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Drosophila Model of Parkinson's Disease


Parkinson's disease is a common neurodegenerative syndrome characterized by loss of dopaminergic neurons in the substantia nigra, formation of filamentous intraneuronal inclusions (Lewy bodies), and an extra pyramidal movement disorder. Although several genes involved in familial Parkinson's disease have recently been identified, we still know very little about the molecular and biochemical events mediating neuronal dysfunction and death of dopaminergic neurons. To enable a comprehensive genetic analysis of Parkinson's disease, we have developed a Drosophila melanogaster model of the disorder. Expression of human a-synuclein in transgenic flies replicates the three cardinal manifestations of the human disease: adult-onset loss of dopaminergic neurons, filamentous intraneuronal inclusions containing a-synuclein, and progressive locomotor dysfunction. We now propose to exploit the genetic potential of the system by generating second site suppressors and enhancers of a-synuclein mediated neurodegeneration. A robust and titratable retinal phenotype suitable for genetic modification has been defined. Existing collections of well-defined mutant chromosomes will he assayed for their ability to modify the retinal phenotype. De novo mutations will also be generated and tested. Mutations that modify the retinal phenotype will be tested for their ability to alter dopaminergic neurodegeneration and inclusion formation. Modifiers of neurodegeneration and inclusion formation will be characterized molecularly. Mammalian homologues of these Drosophila modifiers will he human disease gene candidates and likely components of mammalian neurodegenerative pathways. We will also test the role of the ubiquitin/proteosome system, chaperones, and apoptosis in dopaminergic neurodegeneration using genetic methods. The role of the ubiquitin system and heat shock proteins will also be tested by looking for the presence of these proteins in Drosophila asynuclein aggregates. Ubiquitin co-localization studies will further address the relevance of the Drosophila system to human disease, because ubiquitination is a pervasive feature of human Lewy bodies.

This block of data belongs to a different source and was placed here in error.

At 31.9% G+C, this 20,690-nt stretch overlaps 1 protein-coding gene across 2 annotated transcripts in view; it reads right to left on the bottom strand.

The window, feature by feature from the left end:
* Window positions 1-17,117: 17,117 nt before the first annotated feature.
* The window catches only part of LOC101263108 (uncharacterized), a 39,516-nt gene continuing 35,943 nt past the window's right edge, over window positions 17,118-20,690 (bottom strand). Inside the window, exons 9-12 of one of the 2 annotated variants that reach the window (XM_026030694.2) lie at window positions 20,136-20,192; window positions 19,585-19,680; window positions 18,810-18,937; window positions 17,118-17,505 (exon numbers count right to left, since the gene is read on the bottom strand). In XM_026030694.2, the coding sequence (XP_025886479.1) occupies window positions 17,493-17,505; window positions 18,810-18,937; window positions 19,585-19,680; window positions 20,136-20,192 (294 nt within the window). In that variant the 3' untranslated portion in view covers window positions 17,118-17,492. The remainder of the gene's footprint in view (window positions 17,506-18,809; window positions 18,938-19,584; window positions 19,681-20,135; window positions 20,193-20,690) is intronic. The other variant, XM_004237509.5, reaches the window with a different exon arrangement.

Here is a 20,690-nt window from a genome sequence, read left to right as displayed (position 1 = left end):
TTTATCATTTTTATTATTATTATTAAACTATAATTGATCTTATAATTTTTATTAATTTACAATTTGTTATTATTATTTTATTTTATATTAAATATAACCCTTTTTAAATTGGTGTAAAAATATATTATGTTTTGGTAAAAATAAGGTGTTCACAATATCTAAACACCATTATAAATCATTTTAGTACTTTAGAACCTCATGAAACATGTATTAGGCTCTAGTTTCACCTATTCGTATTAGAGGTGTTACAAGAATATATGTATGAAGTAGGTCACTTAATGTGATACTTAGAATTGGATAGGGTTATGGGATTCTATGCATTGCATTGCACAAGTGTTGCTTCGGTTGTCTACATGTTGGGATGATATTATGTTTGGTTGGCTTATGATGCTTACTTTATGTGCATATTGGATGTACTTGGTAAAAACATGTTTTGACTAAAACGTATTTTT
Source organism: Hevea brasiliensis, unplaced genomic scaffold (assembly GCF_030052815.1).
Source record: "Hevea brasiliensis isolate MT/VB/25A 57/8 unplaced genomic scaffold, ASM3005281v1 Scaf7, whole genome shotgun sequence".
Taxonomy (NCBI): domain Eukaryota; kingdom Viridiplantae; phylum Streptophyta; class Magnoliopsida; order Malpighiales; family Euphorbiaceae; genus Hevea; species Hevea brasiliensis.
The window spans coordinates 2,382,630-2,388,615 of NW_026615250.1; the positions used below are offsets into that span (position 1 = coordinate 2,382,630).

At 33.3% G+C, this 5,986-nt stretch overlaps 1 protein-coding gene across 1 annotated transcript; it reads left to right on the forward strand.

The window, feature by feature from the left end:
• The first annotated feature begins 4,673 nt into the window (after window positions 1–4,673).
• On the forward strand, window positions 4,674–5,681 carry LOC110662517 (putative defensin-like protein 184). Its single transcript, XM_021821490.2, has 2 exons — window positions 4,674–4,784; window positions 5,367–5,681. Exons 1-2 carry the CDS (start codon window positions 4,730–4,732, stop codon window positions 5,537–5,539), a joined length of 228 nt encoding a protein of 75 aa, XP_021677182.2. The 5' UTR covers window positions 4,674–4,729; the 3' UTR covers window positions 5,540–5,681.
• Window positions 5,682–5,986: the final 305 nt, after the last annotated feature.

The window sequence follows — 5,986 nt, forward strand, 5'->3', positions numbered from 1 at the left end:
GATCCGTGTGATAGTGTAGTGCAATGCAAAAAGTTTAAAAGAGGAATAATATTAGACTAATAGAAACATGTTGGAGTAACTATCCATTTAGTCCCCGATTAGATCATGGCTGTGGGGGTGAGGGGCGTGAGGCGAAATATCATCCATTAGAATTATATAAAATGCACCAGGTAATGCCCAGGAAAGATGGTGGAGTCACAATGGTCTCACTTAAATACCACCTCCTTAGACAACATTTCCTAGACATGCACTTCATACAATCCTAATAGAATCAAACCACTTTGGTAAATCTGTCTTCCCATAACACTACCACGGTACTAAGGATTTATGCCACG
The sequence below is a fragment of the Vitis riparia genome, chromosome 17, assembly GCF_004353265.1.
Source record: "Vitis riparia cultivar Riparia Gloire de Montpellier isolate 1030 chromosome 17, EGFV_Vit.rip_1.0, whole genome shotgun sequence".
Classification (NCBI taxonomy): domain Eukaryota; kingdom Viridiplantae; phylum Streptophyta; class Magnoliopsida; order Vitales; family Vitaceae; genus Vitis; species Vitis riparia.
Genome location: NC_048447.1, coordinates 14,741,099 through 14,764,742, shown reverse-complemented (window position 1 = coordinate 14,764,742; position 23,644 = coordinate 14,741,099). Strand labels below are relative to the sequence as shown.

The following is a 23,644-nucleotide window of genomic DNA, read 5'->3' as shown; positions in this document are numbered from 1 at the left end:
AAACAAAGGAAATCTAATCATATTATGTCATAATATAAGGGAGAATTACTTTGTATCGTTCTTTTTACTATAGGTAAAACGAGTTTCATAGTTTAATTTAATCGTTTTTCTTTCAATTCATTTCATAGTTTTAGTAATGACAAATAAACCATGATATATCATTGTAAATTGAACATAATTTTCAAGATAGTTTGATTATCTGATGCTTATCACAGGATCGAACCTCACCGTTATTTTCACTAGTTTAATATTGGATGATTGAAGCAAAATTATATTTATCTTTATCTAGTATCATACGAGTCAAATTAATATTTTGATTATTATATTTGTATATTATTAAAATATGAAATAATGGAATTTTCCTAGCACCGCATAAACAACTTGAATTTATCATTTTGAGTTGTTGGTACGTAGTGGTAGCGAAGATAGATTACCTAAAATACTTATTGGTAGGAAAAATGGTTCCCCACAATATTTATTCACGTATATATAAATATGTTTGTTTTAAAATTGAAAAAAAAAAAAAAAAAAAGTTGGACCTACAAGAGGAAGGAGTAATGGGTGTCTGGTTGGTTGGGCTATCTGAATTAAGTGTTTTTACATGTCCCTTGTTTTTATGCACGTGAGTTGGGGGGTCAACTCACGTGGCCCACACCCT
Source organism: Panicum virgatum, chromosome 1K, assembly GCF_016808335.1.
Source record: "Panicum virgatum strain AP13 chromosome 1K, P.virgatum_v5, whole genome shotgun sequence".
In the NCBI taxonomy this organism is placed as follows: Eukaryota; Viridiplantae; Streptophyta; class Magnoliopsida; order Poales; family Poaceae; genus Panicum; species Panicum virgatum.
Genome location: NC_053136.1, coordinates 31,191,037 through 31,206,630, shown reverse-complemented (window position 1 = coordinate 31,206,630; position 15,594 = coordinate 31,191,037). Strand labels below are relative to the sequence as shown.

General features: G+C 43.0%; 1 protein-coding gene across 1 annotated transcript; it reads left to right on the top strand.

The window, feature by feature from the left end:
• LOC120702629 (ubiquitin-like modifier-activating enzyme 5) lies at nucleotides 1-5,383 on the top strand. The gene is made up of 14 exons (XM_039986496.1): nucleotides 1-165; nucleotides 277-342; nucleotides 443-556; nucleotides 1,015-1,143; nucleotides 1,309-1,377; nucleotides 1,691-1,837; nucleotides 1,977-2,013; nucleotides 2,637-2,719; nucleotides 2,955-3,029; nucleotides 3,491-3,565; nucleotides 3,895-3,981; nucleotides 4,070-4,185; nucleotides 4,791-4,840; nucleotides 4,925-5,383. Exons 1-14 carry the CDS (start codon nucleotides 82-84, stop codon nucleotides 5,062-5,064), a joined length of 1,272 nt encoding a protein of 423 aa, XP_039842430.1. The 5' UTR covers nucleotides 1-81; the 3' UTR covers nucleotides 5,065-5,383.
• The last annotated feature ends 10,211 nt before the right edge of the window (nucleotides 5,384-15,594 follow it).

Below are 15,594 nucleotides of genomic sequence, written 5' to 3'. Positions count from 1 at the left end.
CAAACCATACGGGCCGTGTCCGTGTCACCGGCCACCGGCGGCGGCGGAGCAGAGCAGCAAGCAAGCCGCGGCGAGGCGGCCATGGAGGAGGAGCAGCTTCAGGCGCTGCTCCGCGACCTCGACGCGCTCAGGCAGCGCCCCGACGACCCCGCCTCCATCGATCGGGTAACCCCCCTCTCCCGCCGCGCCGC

We can abolish inclusion formation in a-synuclein transgenic flies, and will determine if inclusions are required for neurotoxicity.


Funded by the NIH National Center for Advancing Translational Sciences through its Clinical and Translational Science Awards Program, grant number UL1TR002541.